The day after I arrived in Chicago to cover the mayoral debate, an Appeals Court removed frontrunner Rahm Emanuel’s name from the ballot. The decision, which reversed findings by the Chicago Elections Board and a Circuit Court judge, ignored more than 150 years of Illinois election law in denying that Emanuel met the residence requirements for a mayoral candidate. Not surprisingly, the ruling drew outrage.
Presidents and secretaries of state have not always come entirely clean in explaining why they were doing things, especially military actions. They tend to leave out key motives: Think of Ronald Reagan invading Grenada in 1982 to save medical students who unaccountably found themselves in danger; George H.W. Bush conjuring up Iraqi atrocities in Kuwait, but not mentioning Iraqi control of global oil; or George W.
I remember sitting by a pool in August 1990 with my friend Fred Siegel discussing George H.W. Bush’s “drawing a line in the sand” after Iraq had invaded Kuwait. “My comrades on the left can’t be against this,” I announced to Fred, but I was dead wrong. Within days, my own publication, In These Times, and others had raised specters of another Vietnam and of U.S. imperialism. I have had a similar experience of shock and awe today as I looked at various blogs and websites that air opinion on the left.
The earthquake and potential nuclear catastrophe in Japan have brought home a set of questions that have haunted philosophers for hundreds of years—and have played an important role in American politics for over a century. They have to do with the relationship between humanity and nature—not nature as “the outdoors,” but as the obdurate bio-geo-physiochemical reality in which human beings and other animals dwell. To what extent does nature set limits on human possibilities?
[Guest post by John Judis] David Broder, reporter and columnist for many years for the Washington Post, died today at age 81. I did not know him. I talked to him three or four times over many years, but I watched him in action as a reporter and always admired him. When I was covering politics for In These Times in the late 1970s, I used to attend every summer something called the Conference on Alternative, State, and Local Politics.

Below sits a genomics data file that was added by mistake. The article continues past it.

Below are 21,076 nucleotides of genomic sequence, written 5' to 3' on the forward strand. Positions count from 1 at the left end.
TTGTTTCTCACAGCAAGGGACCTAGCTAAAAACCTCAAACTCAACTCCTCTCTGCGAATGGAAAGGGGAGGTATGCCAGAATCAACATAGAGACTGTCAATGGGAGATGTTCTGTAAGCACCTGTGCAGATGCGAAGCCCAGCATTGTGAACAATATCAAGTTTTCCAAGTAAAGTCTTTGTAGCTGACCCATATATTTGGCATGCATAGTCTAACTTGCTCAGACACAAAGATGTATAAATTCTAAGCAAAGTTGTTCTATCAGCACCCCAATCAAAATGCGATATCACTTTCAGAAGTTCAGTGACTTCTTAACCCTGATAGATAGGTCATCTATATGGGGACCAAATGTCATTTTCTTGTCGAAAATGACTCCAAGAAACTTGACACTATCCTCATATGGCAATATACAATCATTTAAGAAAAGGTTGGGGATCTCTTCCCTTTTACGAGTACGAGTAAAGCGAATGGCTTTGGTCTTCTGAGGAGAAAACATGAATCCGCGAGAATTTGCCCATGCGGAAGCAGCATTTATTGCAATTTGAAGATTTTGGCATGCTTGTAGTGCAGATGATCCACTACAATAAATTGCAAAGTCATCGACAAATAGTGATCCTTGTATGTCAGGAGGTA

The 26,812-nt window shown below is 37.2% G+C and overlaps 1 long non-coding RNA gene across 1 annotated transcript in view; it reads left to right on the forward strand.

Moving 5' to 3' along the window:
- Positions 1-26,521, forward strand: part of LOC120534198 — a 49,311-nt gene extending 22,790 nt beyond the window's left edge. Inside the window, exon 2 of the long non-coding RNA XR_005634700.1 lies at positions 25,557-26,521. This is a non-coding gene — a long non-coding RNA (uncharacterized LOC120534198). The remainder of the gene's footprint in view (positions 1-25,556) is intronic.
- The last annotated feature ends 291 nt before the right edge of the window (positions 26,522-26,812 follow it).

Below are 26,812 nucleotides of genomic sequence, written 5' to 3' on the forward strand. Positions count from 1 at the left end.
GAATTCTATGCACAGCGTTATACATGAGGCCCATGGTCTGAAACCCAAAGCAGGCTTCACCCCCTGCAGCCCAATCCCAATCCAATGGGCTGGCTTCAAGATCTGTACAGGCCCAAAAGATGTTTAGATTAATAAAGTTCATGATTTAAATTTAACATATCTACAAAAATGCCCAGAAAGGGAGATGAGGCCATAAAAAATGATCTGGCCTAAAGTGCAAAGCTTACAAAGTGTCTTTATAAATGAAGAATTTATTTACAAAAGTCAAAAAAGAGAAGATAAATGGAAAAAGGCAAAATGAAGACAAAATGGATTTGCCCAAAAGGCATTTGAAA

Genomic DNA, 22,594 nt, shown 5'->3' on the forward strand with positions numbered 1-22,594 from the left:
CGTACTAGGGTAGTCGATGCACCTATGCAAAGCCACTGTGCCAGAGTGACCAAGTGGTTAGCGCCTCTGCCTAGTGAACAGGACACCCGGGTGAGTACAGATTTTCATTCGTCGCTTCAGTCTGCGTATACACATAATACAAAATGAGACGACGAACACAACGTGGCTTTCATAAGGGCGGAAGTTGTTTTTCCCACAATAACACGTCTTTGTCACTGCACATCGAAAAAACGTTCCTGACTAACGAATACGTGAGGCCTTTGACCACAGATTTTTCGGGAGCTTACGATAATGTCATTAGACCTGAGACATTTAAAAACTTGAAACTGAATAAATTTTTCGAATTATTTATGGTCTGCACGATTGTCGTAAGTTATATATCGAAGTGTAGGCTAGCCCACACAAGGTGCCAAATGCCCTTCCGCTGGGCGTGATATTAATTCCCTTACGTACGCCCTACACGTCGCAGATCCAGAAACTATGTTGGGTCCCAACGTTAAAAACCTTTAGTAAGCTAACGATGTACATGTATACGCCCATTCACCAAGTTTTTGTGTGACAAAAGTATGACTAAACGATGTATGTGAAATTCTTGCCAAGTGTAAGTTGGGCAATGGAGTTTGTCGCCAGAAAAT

Last December, I asked a prominent K Street Republican what he thought his party’s top priority would be following its successes in the midterm elections. He didn’t mince words. “Public employee unions are going to get hosed, and they deserve to get hosed,” he told me. So, I wasn’t exactly surprised when Republican governors in Wisconsin and Ohio put the public unions in their states on a hit list.
After trailing along with Chicago mayoral candidate Rahm Emanuel on a Sunday morning last month, I got a chance to talk to him when we stopped at Bagel on Damen, a small coffee shop in Wicker Park that features fresh bagels and Stumptown coffee. Emanuel had just visited a church, a South Side restaurant, and a North Avenue bicycle store, at which he proposed going the Daley administration one better by adding 25 rather than eight miles a year to the city’s dedicated bike lanes.
The massive protests that forced Egyptian President Hosni Mubarak’s departure have been widely described as a revolution. And that’s fine. If there is an Internet revolution, a Reagan revolution, and even an Obama revolution, then there has certainly been an Egyptian revolution. But there is another meaning of revolution that applies specifically to events like the French, Russian, or Chinese Revolutions. In this sense of the word, Egypt has not yet had a revolution; and the success of the protests will depend ultimately on whether it does have one.
I thought that my reaction to President Obama’s State of the Union speech was colored by having spent the day listening to Chicago mayoral candidates talk about pensions and potholes, or by the two Scotches I downed afterwards, but upon rereading the speech this morning, I’m once again convinced that this was Obama’s best speech as president.
I have often found Senator Joe Lieberman’s positions infuriating. I didn’t agree certainly with his unstinting support for the invasion of Iraq, or his support for Israel’s Likud governments, or his sanctimonious denunciation of Bill Clinton’s sexual dalliances, or his endorsement of John McCain in 2008. Still, I rue Lieberman’s departure from the Senate—along with that of Kent Conrad, and the recent departures of Russ Feingold, Byron Dorgan, and Robert Bennett. Some of it has to do with sheer predictability and individuality.